I left my public activism nearly two decades down the road, but that I stood up, out front, and did what I could to stop the attack on Iraq, is frankly the proudest moments of my life. In the aftermath of the attack on our World Trade Center, the push into Afghanistan, and the neo-con drums beating to go into Iraq, I just felt like I could not sit on the sidelines eating ice cream. First, I am a veteran of the Viet Nam era; secondly, I was a commissioned officer; and third, let me be very clear I did not have to go to Viet Nam, whereas I knew a number of men…..young men, who did, even paying the “ultimate price.” I even had the “luxury” while in ROTC in college, of spending a day at Camp Pendleton in southern California, observing young men, many still in their teens, being hardened in the Marine way for their time in Nam. I am sure many I sat beside either did not return, or returned physically and emotionally crippled. Our cities streets still have thousands and thousands of vets dealing with their “brief” time in Viet Nam, who will sleep on concrete tonight.
At that time, while the drums were beating about Saddam, I decided to join in the small protests against the war. A band of us gathered in downtown Dallas, with banners and signs, and a couple had prepared speeches, which the local media that had been notified by press release ate up. We were also accosted verbally by a drove of hostile, pickup driving….what I like to call “bumper sticker” patriots…who themselves were not volunteering to go fight, but thought they had the right to verbally abuse those that were in the minority, exercising the right of protesting. A photo of us got in the Dallas Morning News, and I was seen holding my big sign, “Veterans Against War.” Not long after that I was approached to have breakfast with several men in my age range, to start a chapter of the national organization, Veterans For Peace. Myself and another military man, still in the reserves actually, agreed to be co-leaders of a new chapter of VFP. VFP was founded mostly by Nam and Korean vets, and preceded the orgs that began after vets began to return home from the Middle East wars.
So, we VFP’ers, a handful locally, joined in with other peace and anti-war groups and led a number of protests over the next few years. Every time we got together, we would address how the number of deaths and injuries just kept increasing, with no end in sight. And even today, we see brave young soldiers who might have just been babies when 9-11 happened, giving their lives or limbs. Of course, I look at the whole debacle of the attack on Iraq, and the fire it started throughout the Middle East that rages even today and will undoubtedly for decades to come, and think, what can we in America do to change our history of wars?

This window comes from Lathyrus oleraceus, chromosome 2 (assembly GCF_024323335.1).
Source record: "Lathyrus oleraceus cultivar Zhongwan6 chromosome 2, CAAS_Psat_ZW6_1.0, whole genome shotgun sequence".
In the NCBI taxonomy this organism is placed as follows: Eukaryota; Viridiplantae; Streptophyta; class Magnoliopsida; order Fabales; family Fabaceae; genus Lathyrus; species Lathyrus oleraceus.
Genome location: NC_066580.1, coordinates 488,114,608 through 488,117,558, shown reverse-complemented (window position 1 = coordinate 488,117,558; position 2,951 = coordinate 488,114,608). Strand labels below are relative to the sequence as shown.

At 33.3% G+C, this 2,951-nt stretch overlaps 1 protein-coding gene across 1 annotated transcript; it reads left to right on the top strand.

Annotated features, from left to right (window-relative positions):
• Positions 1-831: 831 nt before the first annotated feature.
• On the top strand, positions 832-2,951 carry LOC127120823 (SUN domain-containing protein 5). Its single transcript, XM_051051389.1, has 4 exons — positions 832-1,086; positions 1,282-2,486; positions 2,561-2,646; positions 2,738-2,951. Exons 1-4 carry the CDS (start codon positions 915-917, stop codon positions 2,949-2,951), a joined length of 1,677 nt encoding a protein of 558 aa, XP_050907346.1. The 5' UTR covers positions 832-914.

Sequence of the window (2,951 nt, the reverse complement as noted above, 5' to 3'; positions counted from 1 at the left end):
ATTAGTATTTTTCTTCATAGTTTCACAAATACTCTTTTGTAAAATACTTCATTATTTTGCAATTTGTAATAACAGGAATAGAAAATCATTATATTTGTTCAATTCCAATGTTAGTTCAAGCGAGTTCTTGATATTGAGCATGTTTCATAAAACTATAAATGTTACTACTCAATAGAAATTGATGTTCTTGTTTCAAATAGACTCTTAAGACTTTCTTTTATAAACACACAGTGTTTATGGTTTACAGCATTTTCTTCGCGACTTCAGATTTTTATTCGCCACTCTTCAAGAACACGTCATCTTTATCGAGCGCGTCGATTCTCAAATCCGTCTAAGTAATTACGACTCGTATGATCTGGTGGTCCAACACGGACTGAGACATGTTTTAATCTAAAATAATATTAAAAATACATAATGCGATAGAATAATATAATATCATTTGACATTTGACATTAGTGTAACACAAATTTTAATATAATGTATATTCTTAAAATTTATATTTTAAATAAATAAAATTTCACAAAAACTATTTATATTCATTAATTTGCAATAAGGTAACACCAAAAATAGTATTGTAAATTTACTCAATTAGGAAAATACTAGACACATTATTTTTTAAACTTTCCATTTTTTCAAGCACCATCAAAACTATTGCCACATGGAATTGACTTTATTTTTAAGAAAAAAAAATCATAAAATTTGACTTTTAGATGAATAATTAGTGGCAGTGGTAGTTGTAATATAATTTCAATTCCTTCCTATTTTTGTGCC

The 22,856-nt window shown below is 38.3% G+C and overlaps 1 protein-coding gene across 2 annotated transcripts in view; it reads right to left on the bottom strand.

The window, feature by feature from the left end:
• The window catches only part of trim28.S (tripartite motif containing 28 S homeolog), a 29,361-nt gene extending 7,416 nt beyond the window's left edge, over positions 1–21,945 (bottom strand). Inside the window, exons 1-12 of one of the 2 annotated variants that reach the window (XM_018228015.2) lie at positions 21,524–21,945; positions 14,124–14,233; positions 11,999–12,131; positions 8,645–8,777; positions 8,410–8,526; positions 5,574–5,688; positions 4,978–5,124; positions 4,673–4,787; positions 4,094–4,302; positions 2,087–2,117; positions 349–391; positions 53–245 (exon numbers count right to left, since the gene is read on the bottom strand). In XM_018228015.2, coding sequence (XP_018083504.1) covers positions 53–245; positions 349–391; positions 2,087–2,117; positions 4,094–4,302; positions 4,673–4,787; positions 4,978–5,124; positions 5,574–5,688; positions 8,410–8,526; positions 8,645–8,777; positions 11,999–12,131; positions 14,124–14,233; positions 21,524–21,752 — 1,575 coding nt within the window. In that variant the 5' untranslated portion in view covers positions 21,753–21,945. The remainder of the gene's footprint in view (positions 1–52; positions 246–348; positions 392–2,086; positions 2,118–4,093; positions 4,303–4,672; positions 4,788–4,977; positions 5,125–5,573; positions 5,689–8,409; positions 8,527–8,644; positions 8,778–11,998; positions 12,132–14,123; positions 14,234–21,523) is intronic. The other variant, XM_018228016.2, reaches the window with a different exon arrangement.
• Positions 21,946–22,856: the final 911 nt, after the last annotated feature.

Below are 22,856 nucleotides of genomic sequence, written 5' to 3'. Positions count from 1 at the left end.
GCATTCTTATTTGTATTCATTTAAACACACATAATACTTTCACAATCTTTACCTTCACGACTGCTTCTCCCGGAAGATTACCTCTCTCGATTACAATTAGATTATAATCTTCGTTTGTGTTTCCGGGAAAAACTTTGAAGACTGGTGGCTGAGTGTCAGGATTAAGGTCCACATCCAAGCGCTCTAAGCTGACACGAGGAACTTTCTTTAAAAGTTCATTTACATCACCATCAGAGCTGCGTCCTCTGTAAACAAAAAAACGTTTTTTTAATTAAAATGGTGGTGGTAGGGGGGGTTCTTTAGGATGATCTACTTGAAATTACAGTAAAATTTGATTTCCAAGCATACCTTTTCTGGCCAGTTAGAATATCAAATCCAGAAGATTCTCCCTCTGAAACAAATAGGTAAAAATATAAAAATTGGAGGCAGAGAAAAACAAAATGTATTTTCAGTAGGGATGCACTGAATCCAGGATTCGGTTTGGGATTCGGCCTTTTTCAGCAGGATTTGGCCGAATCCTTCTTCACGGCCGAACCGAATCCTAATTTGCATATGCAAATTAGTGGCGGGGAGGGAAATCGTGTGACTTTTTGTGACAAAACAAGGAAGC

For one thing, I do believe that we need to teach history truthfully, and fully, complete with war photos, in our high school curriculums. These students are the ones that will be called on to go to the next conflict, the next war (the war started by wealthy white men who do not go to war, and would not let their children go to war). These students need to fully understand the price they may pay, and understand the reasons that our country engaged in previous conflicts. Of course, a truthful explication of why the USA did this or that will normally reveal underlying motives that have little to do with our security, but rather with the continuation of our power around the world, benefiting the few.
Without teaching such history, what happens is that each new generation literally has no real “feel” for what the prior generation went through, and why. Truth must be spoken to power, or each generation we will see this lapse of intergenerational awareness, robbing the latest generation of its right to challenge and ask “why?”.